A group of smartphone industry giants, including Apple, Samsung, Google and Microsoft, signed on to a voluntary program spearheaded by the U.S. wireless industry that looks to incorporate anti-theft technology into handsets by July 2015.
Dubbed the "Smartphone Anti-Theft Voluntary Commitment," the initiative was announced by the CTIA on Tuesday as a plan to stymie growth of smartphone thefts in the U.S.
The voluntary program is being backed by the top-five U.S. wireless carriers, while smartphone and OS makers Apple, Google, HTC, Huawei, Microsoft, Motorola, Nokia and Samsung have all agreed to participate, reports Re/code.
Companies that sign on to the commitment agree to make a "baseline anti-theft tool" available to customers who buy devices manufactured after July 2015. According to the document, the tool must allow users to remotely wipe data from a stolen or lost smartphone, render the device inoperable to an unauthorized user (aside from emergency calls as mandated by the FCC), prevent reactivation without user consent and reverse said inoperability when the device is recovered.
"We appreciate the commitment made by these companies to protect wireless users in the event their smartphones are lost or stolen," said CTIA President and CEO Steve Largent. "At the same time, it's important different technologies are available so that a 'trap door' isn't created that could be exploited by hackers and criminals. By working together with policymakers, law enforcement and consumers, we will deter theft and protect users' personal information on smartphones."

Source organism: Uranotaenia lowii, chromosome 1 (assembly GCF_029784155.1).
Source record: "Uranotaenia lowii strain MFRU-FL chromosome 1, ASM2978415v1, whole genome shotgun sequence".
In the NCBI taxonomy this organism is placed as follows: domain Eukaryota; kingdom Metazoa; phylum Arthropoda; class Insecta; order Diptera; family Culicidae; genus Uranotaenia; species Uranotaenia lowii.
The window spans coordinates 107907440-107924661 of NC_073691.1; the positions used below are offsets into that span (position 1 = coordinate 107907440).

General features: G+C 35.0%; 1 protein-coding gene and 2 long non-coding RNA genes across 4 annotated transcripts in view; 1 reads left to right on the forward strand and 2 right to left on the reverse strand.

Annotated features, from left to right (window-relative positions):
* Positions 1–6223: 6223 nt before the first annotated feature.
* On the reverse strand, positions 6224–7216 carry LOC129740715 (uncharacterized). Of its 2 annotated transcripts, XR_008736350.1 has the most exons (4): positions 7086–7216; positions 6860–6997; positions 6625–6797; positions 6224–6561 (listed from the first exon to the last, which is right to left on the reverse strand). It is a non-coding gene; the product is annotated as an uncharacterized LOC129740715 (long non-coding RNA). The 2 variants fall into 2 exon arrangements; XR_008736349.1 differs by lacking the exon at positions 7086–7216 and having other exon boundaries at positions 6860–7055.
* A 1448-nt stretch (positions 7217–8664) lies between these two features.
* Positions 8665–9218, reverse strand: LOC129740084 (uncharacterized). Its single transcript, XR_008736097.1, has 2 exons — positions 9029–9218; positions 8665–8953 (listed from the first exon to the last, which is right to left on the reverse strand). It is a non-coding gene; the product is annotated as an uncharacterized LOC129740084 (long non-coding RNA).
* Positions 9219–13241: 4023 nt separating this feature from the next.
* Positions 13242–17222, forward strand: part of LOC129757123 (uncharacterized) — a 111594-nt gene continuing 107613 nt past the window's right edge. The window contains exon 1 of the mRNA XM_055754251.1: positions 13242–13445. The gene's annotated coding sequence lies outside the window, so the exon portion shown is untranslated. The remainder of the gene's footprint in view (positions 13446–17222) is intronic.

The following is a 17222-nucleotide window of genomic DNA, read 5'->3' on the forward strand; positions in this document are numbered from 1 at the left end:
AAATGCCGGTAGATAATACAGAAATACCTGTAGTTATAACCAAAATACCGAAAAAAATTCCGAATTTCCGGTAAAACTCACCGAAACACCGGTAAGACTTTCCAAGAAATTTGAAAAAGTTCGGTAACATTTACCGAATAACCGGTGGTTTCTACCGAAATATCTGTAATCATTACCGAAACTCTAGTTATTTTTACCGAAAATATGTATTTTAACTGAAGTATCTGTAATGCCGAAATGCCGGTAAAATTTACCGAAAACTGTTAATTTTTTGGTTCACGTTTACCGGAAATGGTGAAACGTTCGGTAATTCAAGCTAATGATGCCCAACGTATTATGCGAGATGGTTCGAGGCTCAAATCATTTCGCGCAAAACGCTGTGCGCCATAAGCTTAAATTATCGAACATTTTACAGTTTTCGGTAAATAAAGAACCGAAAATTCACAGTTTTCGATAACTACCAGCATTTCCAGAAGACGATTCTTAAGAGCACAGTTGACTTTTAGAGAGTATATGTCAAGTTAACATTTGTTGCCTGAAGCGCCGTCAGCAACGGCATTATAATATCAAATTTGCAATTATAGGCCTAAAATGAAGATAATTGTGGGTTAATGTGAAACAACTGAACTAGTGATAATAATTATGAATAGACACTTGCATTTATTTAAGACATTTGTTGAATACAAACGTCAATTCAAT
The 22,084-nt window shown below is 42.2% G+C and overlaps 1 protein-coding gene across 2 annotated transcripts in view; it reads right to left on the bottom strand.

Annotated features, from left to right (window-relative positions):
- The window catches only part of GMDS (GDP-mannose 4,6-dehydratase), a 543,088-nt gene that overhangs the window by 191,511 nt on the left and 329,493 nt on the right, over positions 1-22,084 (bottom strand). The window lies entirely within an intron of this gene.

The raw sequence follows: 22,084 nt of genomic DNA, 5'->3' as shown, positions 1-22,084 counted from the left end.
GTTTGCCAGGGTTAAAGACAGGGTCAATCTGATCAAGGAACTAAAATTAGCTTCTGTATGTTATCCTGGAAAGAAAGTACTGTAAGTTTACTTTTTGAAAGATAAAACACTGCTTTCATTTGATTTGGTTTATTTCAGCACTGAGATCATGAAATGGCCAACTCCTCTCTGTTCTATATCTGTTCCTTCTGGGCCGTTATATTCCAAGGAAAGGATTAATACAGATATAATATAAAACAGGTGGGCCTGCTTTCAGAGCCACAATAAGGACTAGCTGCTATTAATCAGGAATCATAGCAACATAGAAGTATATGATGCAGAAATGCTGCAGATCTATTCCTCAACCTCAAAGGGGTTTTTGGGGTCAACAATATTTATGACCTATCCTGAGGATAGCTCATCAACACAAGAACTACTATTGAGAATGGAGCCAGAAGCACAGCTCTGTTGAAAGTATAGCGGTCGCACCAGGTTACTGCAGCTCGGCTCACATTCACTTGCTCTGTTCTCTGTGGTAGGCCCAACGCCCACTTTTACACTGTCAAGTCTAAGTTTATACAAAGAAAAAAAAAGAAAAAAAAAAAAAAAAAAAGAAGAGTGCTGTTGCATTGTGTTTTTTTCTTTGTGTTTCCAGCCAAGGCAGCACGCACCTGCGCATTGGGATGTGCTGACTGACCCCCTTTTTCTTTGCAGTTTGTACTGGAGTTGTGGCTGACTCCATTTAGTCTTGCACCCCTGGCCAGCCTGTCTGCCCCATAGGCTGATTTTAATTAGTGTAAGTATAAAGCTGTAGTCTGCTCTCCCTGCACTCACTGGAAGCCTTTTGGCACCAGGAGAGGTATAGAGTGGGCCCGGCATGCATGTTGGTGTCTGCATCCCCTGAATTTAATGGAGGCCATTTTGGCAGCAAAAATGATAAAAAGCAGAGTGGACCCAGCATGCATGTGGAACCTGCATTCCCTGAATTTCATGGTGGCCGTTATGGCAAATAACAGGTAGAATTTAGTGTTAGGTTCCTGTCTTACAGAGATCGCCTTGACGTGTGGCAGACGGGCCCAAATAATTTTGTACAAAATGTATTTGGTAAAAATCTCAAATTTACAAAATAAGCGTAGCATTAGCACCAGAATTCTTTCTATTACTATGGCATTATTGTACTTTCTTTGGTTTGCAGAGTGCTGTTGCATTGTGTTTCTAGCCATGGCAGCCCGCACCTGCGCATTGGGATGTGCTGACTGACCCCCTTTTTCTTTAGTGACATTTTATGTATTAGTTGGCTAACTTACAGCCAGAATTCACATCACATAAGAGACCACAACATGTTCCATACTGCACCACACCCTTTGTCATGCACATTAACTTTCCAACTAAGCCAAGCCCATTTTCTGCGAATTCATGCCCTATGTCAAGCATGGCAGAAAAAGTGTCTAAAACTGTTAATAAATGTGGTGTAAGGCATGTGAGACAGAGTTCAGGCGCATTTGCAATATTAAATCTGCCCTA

The full "Smartphone Anti-Theft Voluntary Commitment" can be viewed on the CTIA's official website.
For Apple, many of the agreement's anti-theft features are already built into iOS and iCloud with Find My iPhone and iOS 7's Activation Lock. Find My iPhone lets users locate, lock and wipe lost or stolen devices, while Activation Lock requires entry of an associated Apple ID and password before turning off Find My iPhone, erasing data or re-activating a device after it's been remotely erased.
While some states lauded the new initiative, others like California state Sen. Mark Leno (D-San Francisco) said the program isn't enough.
"The wireless industry today has taken an incremental yet inadequate step to address the epidemic of smartphone theft," Leno said. "Only weeks ago, they claimed that the approach they are taking today was infeasible and counterproductive. While I am encouraged they are moving off of that position so quickly, today's 'opt-in' proposal misses the mark if the ultimate goal is to combat street crime and violent thefts involving smartphones and tablets."